Artist: Langston Allston
Storyteller: Laura Kelley
Ten thousand Micks/They Swung their picks/To dig th’ New Canawl
But the choleray was stronger’n they/And twice it killed them awl
And with that ditty, published in the Times-Picayune of July 18, 1937, the lore was born that thousands upon thousands of Irish died in New Orleans digging the New Basin Canal in the 1830s.
As with many stories in New Orleans, this one, too, is a mix of truth and fiction. The facts are that in 1831, the New Orleans Canal and Banking company raised funds to build a new canal connecting the “American Sector” (CBD) with Lake Pontchartrain. Compared to other canals, the NBC was modest, only 6 miles long and completed in fewer than four years. As with most building projects, the number of laborers varied throughout its construction.
So how did this grim myth come about? Notably, none of the contemporary newspaper contained reports of such a catastrophe. Moreover, the city’s population in the 1830s and the short building period, defy these numbers: there were simply not enough Irish in, or coming to, the city for such numbers to die in only 4 years. Most likely, the myth was nourished by the devastating cholera epidemic of 1832-33 which killed several thousand New Orleanians, including Irish canal workers.
Rather than mass Irish deaths, the press, instead, reported Irish actions on wage disputes and breaches of contractual promises. For instance, Irish workers published their grievances in an open letter in the Louisiana Advertiser, demonstrating their solidarity and proto-union organization when confronting unacceptable work conditions. Among other complaints, the letter accused their contractors, of “having sold them as redemptioners” and protested the excessive prices at the company store. Moreover, the striking Irish laborers objected to the contractor describing them as “a turbulent and disobedient set of men, because we do not tamely submit to the numberless acts of injustice.” Their own characterization as ‘not tamely submit[ting]’ makes it virtually impossible that the Irish would have remained silent about tens of thousands of deaths during the canal’s construction.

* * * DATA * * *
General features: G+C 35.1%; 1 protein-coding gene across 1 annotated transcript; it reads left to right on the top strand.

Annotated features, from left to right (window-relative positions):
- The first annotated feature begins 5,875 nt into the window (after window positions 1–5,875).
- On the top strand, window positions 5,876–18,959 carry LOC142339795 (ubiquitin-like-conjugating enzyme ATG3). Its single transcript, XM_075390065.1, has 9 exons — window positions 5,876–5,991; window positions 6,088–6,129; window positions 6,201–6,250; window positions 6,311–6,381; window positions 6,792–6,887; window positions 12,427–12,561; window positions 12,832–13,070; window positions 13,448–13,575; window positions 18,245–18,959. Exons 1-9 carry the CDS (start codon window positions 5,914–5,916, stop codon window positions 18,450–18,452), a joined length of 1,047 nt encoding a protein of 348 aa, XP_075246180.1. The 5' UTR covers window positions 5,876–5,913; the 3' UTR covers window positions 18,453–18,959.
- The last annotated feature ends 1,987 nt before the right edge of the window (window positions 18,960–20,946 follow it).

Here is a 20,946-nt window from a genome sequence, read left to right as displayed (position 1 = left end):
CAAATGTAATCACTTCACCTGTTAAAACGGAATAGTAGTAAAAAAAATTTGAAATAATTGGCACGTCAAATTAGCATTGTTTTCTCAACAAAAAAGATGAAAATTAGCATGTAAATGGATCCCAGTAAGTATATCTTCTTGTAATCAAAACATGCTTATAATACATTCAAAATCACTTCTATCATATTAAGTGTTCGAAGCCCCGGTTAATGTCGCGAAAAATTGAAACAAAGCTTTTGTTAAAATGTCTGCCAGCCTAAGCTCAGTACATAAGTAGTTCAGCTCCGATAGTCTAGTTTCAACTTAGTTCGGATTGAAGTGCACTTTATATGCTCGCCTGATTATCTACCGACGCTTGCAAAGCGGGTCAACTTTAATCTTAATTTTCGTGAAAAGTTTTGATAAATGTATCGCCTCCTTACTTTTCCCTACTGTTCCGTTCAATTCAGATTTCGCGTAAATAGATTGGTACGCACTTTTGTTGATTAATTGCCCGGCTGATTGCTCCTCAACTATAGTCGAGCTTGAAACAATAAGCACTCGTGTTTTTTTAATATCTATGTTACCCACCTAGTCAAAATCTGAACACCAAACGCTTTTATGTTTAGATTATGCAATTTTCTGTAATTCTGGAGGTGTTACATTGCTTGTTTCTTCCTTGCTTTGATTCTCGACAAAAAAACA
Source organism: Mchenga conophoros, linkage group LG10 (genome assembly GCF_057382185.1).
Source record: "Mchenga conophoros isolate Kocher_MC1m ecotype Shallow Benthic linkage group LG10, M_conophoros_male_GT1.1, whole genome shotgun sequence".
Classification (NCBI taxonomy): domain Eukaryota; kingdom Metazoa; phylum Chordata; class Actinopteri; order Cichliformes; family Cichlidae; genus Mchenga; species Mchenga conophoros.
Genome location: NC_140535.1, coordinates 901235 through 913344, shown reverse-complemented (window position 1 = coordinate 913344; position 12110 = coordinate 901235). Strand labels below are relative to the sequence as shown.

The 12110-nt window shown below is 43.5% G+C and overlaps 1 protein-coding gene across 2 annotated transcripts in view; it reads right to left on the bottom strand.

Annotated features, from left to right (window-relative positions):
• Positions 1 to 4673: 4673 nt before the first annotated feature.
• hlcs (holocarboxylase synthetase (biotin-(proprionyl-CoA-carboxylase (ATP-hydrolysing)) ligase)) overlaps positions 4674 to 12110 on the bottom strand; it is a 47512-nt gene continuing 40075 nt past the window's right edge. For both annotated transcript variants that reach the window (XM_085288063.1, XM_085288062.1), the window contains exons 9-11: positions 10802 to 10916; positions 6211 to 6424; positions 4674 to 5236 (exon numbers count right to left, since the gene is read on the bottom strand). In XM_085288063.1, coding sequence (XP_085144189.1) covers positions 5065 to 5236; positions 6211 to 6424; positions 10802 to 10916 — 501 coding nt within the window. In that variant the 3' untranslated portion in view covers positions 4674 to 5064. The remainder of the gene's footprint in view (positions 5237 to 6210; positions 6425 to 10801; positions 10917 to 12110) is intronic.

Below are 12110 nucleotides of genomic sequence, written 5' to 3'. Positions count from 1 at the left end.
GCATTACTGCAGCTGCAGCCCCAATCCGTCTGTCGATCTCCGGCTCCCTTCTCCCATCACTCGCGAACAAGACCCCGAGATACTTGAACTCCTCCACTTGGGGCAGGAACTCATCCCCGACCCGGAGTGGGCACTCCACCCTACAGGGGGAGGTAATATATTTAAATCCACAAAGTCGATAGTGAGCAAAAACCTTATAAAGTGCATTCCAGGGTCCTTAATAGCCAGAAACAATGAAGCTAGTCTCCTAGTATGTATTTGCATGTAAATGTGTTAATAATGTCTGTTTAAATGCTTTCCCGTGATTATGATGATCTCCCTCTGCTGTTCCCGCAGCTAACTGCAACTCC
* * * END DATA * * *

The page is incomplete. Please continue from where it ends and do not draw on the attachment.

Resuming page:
Instead of a story of tragedy, the NBC is testimony to Irish strength and defiance. Many of the canal workers soon became their own construction bosses in New Orleans, directing many of the city’s projects during this heyday of building. Furthermore, employment conditions in the antebellum were training grounds for the Irish men and women who later dominated the leadership ranks of the local and national unions in the latter 19th and 20th century.
The story of the New Basin Street Canal is story of defiance and triumph, not victimhood. It should be commemorated as such.